Considering all these factors, the EPA believes that it would not be worthwhile to now propose to include process tanks under subpart Kb. Although one would come to this same result based on the 1998 interpretation, in light of confusion due to the conflicting interpretations in the 1998 and 2000 Memoranda, the EPA is today proposing to amend subpart Kb to exempt process tanks to codify the 1998 position.

Proposal to Exempt Storage Vessels Subject to the Vegetable Oil National Emission Standards for Hazardous Air Pollutants (NESHAP). The EPA is also proposing to exempt from subpart Kb all storage vessels that are subject to the Vegetable Oil Production NESHAP. In most NESHAP, where there are existing standards that apply to the same emission points, the NESHAP usually include provisions which exempt the emission points from the existing standards and make the emission points subject only to the NESHAP. The Vegetable Oil Production NESHAP do not include any of these “overlap” provisions, and we are proposing here to rectify that omission.

The Vegetable Oil Production NESHAP contain a sourcewide emission limit in the form of the amount of hazardous air pollutant emissions per ton of oilseed processed. Since the limit is sourcewide, there are no requirements to control specific emission points. Consequently, a storage vessel that must be controlled under subpart Kb is not required to be controlled under the Vegetable Oil Production NESHAP.

According to information used in the development of the Vegetable Oil Production NESHAP, there are approximately 300 storage vessels in the source category. Sixty-four percent of these vessels have a capacity less than 75 m3 and, therefore, would not be subject to subpart Kb because of today's proposed amendment to exempt such vessels.

Thirty percent of the vessels in the Vegetable Oil Production source category have a capacity between 40 and 75 m3. The vapor pressure at which control is required for vessels in this size range under subpart Kb is 27.6 kPa. The main solvent used in vegetable oil production is n-hexane, which has a vapor pressure significantly below 27.6 kPa. Therefore, the EPA expects that no vessels in this size range would be subject to the control requirements of subpart Kb because the vessels do not store a liquid with a vapor pressure which exceeds 27.6 kPa. Moreover, many of these vessels are controlled by routing the emissions to a solvent recovery system.

The remaining 6 percent of vessels in the Vegetable Oil Production source category have a capacity larger than 75 m3 and would be required to be controlled under subpart Kb (assuming they are new sources for purposes of subpart Kb) because the vapor pressure of n-hexane exceeds the vapor pressure at which control is required for large vessels. Since these vessels are large, they are even more likely to be routed to a solvent recovery system, and the EPA has information indicating that all large tanks are either currently controlled in this manner or will be controlled in the near future to comply with the Vegetable Oil Production NESHAP.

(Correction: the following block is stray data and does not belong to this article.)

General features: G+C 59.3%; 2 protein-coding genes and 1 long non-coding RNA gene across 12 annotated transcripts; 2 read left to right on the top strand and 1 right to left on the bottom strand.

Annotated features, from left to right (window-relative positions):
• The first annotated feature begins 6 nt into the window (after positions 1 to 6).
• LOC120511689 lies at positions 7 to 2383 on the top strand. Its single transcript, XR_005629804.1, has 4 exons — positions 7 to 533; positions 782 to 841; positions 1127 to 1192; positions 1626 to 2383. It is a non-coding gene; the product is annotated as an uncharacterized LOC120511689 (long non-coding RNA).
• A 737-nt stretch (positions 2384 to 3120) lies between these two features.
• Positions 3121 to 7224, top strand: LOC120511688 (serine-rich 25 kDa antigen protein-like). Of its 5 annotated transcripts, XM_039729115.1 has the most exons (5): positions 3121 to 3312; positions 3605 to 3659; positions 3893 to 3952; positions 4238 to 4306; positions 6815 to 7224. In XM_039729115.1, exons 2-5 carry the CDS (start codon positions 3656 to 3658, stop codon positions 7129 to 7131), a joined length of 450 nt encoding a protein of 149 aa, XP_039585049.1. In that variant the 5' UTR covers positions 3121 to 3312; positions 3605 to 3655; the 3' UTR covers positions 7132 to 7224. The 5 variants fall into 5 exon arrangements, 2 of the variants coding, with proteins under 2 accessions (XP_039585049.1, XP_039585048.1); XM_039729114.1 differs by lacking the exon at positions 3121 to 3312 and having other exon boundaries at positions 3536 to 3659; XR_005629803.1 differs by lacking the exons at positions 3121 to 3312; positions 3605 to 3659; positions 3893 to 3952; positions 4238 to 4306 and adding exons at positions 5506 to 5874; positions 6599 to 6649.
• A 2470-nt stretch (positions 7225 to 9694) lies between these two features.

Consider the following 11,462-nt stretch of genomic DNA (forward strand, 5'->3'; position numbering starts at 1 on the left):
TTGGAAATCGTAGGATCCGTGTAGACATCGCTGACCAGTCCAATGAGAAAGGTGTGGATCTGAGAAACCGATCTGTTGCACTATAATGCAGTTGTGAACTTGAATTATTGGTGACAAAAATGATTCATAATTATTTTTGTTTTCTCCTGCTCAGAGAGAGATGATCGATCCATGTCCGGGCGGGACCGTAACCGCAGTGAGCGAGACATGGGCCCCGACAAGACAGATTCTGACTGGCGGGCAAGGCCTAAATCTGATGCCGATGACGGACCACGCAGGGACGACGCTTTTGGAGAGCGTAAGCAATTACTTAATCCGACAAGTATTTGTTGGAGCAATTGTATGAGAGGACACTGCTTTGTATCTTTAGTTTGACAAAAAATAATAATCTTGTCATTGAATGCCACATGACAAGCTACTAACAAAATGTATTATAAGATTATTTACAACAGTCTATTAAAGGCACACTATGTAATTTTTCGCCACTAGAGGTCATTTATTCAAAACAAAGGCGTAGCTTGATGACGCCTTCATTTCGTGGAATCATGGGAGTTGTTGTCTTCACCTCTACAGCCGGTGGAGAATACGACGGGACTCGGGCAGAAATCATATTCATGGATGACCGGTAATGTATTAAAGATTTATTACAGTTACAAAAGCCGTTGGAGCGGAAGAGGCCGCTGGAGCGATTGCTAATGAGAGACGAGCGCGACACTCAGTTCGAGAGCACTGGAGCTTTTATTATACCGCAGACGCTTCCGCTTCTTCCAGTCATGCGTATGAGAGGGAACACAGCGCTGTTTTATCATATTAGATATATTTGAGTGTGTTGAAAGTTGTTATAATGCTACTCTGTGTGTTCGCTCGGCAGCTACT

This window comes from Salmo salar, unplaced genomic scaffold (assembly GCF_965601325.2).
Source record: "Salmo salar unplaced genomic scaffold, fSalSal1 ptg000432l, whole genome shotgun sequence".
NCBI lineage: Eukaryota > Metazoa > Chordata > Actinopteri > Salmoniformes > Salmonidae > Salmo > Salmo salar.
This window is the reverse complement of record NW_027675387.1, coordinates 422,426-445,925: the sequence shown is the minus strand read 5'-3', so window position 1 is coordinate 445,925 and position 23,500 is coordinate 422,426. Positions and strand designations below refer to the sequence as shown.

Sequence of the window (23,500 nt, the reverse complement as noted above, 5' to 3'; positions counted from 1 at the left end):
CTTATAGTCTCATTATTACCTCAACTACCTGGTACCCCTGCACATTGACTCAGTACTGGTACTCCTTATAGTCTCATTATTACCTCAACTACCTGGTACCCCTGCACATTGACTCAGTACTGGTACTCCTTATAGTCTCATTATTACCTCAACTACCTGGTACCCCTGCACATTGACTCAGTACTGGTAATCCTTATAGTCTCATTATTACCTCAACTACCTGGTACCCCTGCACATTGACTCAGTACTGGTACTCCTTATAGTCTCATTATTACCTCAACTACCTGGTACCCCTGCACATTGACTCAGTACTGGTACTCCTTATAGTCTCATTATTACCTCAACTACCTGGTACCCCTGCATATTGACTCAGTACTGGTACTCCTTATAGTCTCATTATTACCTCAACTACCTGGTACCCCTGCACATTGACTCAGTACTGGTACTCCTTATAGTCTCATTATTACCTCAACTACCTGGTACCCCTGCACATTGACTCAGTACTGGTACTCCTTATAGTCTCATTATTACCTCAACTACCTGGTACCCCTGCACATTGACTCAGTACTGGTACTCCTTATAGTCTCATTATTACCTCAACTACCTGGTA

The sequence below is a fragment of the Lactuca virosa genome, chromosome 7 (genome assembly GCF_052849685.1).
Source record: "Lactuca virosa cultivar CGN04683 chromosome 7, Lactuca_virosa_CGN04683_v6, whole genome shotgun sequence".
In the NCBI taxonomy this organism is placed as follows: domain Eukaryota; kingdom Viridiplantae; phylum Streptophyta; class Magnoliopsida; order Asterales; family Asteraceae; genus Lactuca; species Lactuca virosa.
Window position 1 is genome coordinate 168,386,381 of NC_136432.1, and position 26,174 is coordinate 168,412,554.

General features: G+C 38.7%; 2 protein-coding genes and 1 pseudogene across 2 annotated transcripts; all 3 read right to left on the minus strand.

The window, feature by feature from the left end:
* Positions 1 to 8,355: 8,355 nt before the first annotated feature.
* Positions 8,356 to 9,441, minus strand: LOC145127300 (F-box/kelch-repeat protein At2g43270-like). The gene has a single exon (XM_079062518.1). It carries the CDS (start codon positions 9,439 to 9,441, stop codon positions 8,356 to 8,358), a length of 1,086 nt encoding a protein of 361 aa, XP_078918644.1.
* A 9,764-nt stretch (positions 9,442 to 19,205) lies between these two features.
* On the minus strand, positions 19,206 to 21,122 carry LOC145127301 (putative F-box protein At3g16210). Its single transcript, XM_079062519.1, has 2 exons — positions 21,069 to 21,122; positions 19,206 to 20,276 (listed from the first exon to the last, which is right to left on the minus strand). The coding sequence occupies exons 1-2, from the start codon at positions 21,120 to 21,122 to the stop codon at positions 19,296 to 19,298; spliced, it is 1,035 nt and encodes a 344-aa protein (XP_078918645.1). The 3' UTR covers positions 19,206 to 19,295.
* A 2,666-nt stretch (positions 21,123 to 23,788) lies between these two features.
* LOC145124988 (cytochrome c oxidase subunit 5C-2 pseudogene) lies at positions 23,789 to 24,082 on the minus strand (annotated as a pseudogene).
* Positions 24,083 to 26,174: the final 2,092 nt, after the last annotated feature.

The EPA, thus, contends that the overall emissions to the environment would not increase by exempting vessels from subpart Kb that are subject to the Vegetable Oil Production NESHAP, and that such exemption essentially amounts to avoiding duplicative regulation. The EPA is, therefore, proposing to exempt from subpart Kb all storage vessels that are subject to the Vegetable Oil Production NESHAP.

III. Statutory and Executive Order Reviews

A. Executive Order 12866: Regulatory Planning and Review

Under Executive Order 12866, (58 FR 51735, October 4, 1993) the Agency must determine whether the regulatory action is “significant” and therefore subject to Office of Management and Budget (OMB) review and the requirements of the Executive Order. The Executive Order defines “significant regulatory action” as one that is likely to result in a rule that may:

(1) Have an annual effect on the economy of $100 million or more or adversely affect in a material way the economy, a sector of the economy, productivity, competition, jobs, the environment, public health or safety, or State, local, or tribal governments or communities;

(2) Create a serious inconsistency or otherwise interfere with an action taken or planned by another agency;

(3) Materially alter the budgetary impact of entitlements, grants, user fees, or loan programs or the rights and obligations of recipients thereof; or

(4) Raise novel legal or policy issues arising out of legal mandates, the President's priorities, or the principles set forth in the Executive Order.

It has been determined that the proposed rule amendments are not a “significant regulatory action” under the terms of Executive Order 12866 and are, therefore, not subject to OMB review.